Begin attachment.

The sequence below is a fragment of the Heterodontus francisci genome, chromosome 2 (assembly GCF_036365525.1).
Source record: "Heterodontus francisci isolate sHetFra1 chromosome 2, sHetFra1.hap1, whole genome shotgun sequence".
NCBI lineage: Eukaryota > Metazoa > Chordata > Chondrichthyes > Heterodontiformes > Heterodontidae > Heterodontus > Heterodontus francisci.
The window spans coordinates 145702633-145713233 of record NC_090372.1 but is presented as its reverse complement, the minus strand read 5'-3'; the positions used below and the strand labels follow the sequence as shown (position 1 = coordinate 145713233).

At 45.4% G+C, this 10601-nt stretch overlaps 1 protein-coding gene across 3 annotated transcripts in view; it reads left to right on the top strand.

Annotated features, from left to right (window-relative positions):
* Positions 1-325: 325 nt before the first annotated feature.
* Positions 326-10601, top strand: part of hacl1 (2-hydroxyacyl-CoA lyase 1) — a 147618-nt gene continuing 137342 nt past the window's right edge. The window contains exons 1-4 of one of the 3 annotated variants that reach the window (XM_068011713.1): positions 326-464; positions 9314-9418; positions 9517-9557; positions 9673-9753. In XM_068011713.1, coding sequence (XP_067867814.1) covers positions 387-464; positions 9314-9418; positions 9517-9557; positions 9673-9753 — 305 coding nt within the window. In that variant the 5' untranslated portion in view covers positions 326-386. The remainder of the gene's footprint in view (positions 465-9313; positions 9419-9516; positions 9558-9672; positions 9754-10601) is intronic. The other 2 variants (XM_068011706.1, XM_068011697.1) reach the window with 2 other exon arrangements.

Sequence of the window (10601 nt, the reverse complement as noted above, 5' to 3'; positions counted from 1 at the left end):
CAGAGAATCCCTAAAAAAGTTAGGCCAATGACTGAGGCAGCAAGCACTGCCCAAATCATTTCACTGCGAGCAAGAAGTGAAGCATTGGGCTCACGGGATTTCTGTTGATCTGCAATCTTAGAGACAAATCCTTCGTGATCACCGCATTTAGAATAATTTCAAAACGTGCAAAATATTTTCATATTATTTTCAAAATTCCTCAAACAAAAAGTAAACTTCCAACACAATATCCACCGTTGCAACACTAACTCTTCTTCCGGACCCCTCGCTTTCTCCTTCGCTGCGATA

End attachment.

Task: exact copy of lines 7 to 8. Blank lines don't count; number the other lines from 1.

* Positions 1-325: 325 nt before the first annotated feature.
* Positions 326-10601, top strand: part of hacl1 (2-hydroxyacyl-CoA lyase 1) — a 147618-nt gene continuing 137342 nt past the window's right edge. The window contains exons 1-4 of one of the 3 annotated variants that reach the window (XM_068011713.1): positions 326-464; positions 9314-9418; positions 9517-9557; positions 9673-9753. In XM_068011713.1, coding sequence (XP_067867814.1) covers positions 387-464; positions 9314-9418; positions 9517-9557; positions 9673-9753 — 305 coding nt within the window. In that variant the 5' untranslated portion in view covers positions 326-386. The remainder of the gene's footprint in view (positions 465-9313; positions 9419-9516; positions 9558-9672; positions 9754-10601) is intronic. The other 2 variants (XM_068011706.1, XM_068011697.1) reach the window with 2 other exon arrangements.